Google is dealing with its second “lost data” fiasco in the past few months. This time, it’s Google Drive, which has been mysteriously losing files for some people. Google acknowledged the issue on November 27, and a week later, it posted what it called a fix.
It doesn’t feel like Google is describing this issue correctly; the company still calls it a “syncing issue” with the Drive desktop app versions 18.104.22.168 through 22.214.171.124. Syncing problems would only mean files don’t make it to or from the cloud, and that doesn’t explain why people are completely losing files. In the most popular issue thread on the Google Drive Community forums, several users describe spreadsheets and documents going missing, which all would have been created and saved in the web interface, not the desktop app, and it’s hard to see how the desktop app could affect that. Many users peg “May 2023” as the time documents stopped saving. Some say they’ve never used the desktop app.
Drive has multiple ways of syncing files, which complicates any explanation or diagnosis of what’s going on. The most suspect mode in the whole fiasco is the default “file streaming,” mode which is actually cloud-first. Files get removed from your computer and stored in the cloud, saving space and leaving only a web link in their place. Perhaps a “syncing” issue could remove files from your computer before uploading (that still doesn’t explain the claims of missing web documents, though).
Google still hasn’t explained what exactly happened or how it’s been fixed, but just reading through these instructions makes the issue sound rather complicated. This isn’t just a simple case of fixing this “syncing” issue by shipping a new version and having everyone’s files reappear.
Google’s recovery instructions outline a few ways to attempt to “recover your files.” One is via a new secret UI in the Google Drive desktop app version 126.96.36.199 or higher. If you hold shift while clicking on the Drive system tray/menu bar icon, you’ll get a special debug UI with an option to “Recover from backups.” Google says, “Once recovery is complete, you’ll see a new folder on your desktop with the unsynced files named Google Drive Recovery.” Google doesn’t explain what this does or how it works.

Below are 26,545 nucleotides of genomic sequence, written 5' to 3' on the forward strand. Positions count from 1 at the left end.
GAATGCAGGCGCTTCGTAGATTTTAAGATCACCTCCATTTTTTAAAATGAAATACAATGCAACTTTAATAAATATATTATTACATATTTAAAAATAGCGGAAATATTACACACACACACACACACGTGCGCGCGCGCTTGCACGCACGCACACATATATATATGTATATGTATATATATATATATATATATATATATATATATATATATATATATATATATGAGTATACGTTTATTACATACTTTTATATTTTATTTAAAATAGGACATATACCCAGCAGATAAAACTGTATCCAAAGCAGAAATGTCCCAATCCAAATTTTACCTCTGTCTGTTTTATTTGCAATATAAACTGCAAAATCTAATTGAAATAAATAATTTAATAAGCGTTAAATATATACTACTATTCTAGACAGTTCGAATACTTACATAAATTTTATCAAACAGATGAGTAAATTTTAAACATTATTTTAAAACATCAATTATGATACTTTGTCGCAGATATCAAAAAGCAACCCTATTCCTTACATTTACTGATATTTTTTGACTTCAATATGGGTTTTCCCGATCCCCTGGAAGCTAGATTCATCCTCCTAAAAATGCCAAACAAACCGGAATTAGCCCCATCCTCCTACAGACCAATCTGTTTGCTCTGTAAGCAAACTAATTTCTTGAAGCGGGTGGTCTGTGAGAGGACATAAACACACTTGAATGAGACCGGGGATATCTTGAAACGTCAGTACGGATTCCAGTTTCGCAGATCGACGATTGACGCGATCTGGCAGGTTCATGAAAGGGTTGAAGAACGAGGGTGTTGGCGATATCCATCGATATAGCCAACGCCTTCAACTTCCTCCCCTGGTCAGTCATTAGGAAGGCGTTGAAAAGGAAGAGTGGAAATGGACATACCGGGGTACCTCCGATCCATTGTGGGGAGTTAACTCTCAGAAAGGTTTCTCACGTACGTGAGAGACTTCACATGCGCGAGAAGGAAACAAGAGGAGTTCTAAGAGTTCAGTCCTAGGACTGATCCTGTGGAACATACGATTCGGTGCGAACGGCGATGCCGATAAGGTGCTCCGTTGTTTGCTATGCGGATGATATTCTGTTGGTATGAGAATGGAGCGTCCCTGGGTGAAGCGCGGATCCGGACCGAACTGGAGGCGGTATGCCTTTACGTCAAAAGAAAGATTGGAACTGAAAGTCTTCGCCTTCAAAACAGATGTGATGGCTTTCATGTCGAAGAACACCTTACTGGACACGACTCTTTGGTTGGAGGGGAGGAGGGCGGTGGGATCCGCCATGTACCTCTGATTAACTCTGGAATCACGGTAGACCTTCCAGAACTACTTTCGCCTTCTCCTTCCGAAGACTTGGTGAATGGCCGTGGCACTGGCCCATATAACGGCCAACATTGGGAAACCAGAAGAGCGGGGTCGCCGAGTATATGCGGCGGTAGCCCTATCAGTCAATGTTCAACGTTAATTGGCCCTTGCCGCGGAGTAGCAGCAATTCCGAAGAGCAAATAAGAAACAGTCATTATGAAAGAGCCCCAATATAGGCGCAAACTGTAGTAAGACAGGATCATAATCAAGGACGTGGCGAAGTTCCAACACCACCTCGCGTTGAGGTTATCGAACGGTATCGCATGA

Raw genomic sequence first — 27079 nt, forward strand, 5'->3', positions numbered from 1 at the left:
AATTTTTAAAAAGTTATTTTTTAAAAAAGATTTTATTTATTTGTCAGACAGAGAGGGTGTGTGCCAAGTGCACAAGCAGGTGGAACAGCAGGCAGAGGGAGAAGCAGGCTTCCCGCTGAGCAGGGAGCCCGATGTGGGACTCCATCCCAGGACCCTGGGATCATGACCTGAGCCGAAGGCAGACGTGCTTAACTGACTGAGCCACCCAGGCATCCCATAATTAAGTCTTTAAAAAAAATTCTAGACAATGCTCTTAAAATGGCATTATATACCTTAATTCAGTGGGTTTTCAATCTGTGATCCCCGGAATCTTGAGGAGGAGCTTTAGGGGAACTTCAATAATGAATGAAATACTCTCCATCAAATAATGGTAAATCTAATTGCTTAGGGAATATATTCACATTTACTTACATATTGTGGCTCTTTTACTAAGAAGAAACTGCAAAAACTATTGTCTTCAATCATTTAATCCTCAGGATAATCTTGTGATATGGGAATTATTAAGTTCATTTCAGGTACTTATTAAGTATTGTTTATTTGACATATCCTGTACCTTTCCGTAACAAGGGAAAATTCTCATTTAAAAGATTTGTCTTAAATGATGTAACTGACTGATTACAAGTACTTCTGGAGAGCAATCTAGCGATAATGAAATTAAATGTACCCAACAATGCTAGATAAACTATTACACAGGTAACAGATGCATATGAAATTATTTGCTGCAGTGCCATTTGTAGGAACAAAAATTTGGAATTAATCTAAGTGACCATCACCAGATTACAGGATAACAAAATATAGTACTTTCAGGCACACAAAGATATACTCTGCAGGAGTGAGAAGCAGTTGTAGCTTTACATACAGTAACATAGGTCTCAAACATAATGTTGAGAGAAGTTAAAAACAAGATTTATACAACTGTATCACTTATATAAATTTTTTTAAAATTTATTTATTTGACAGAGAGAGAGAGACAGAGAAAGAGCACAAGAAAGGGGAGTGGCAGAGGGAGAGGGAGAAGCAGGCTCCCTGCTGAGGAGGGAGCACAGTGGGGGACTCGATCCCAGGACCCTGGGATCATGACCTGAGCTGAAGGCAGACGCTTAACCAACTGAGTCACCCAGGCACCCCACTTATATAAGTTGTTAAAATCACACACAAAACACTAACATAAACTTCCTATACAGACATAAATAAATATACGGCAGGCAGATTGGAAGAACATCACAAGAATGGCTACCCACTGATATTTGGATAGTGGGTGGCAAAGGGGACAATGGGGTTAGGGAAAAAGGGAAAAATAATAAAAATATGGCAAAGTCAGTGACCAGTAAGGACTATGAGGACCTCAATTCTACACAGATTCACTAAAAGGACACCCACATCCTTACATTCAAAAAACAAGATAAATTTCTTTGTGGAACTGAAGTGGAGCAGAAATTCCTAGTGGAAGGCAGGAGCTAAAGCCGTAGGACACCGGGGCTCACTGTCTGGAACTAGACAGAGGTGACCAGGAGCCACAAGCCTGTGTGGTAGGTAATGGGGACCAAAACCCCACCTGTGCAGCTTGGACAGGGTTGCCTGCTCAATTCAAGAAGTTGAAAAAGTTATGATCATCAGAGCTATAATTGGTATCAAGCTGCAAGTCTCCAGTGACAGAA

Option No. 2 is surprising: use of the command line to recover files. The new Drive binary comes with flags for ‘–recover_from_account_backups’ and ‘–recover_from_app_data_path’, which tells us a bit about what is going on. When Google first acknowledged the issue, it warned users not to delete or move Drive’s app data folder. These flags from the recovery process make it sound like Google hopes your missing files will be in the Drive cache somewhere. Google also suggests trying Windows Backup or macOS Time Machine to find your files.
Google locked the issue thread on the Drive Community Forums at 170 replies before it was clear the problem was solved. It’s also marking any additional threads as “duplicates” and locking them. Taking away the space to diagnose the issue and communicate fixes adds to the sense that Google is more interested in PR damage control than helping users. It also doesn’t allow people to reply to the “solution” post, so it’s hard to evaluate the fix’s efficacy since Google shut down the easiest avenues for user feedback and support.
Of the few replies before Google locked the thread, most suggested that Google’s fix did not work. One user calls the fix “complete BS,” adding, “The “solution” doesn’t work for most people.” Another says, “Google Drive DELETED my files so they are not available for recovery. This “fix” is not a fix!” There are lots of other reports of the fix not working, and not many that say they got their files back. The idea that Drive would have months-old copies of files in the app data folder is hard to believe.
Drive isn’t just a consumer product, it’s also aimed a businesses looking for terabytes of file storage, with paid tiers that can be priced into the stratosphere. Drive is a product that will live and die by how much users trust it. Bugs will happen, but I would have expected Google’s response to align with normal IT downtime procedures: a status page with constant updates and a full postmortem explaining what went wrong and how Google fixed it. Instead, we got days of silence, locked forum posts, and vague explanations.